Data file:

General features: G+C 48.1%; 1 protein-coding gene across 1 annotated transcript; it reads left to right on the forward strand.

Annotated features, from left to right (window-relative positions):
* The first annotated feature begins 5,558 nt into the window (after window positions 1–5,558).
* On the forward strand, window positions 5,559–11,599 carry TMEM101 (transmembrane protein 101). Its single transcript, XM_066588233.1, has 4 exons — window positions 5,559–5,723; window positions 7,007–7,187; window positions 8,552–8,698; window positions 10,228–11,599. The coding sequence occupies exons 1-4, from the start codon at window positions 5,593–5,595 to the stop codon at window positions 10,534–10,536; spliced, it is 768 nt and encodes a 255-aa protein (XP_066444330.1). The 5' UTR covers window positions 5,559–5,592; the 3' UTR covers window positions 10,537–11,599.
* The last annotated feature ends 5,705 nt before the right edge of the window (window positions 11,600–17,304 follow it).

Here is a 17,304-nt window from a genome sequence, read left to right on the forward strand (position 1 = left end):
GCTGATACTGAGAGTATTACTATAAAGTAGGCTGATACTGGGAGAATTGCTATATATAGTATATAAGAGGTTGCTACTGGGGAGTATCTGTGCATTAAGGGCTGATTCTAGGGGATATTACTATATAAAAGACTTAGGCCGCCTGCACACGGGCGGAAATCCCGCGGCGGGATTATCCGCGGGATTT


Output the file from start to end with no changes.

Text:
General features: G+C 48.1%; 1 protein-coding gene across 1 annotated transcript; it reads left to right on the forward strand.

Annotated features, from left to right (window-relative positions):
* The first annotated feature begins 5,558 nt into the window (after window positions 1–5,558).
* On the forward strand, window positions 5,559–11,599 carry TMEM101 (transmembrane protein 101). Its single transcript, XM_066588233.1, has 4 exons — window positions 5,559–5,723; window positions 7,007–7,187; window positions 8,552–8,698; window positions 10,228–11,599. The coding sequence occupies exons 1-4, from the start codon at window positions 5,593–5,595 to the stop codon at window positions 10,534–10,536; spliced, it is 768 nt and encodes a 255-aa protein (XP_066444330.1). The 5' UTR covers window positions 5,559–5,592; the 3' UTR covers window positions 10,537–11,599.
* The last annotated feature ends 5,705 nt before the right edge of the window (window positions 11,600–17,304 follow it).

Here is a 17,304-nt window from a genome sequence, read left to right on the forward strand (position 1 = left end):
GCTGATACTGAGAGTATTACTATAAAGTAGGCTGATACTGGGAGAATTGCTATATATAGTATATAAGAGGTTGCTACTGGGGAGTATCTGTGCATTAAGGGCTGATTCTAGGGGATATTACTATATAAAAGACTTAGGCCGCCTGCACACGGGCGGAAATCCCGCGGCGGGATTATCCGCGGGATTT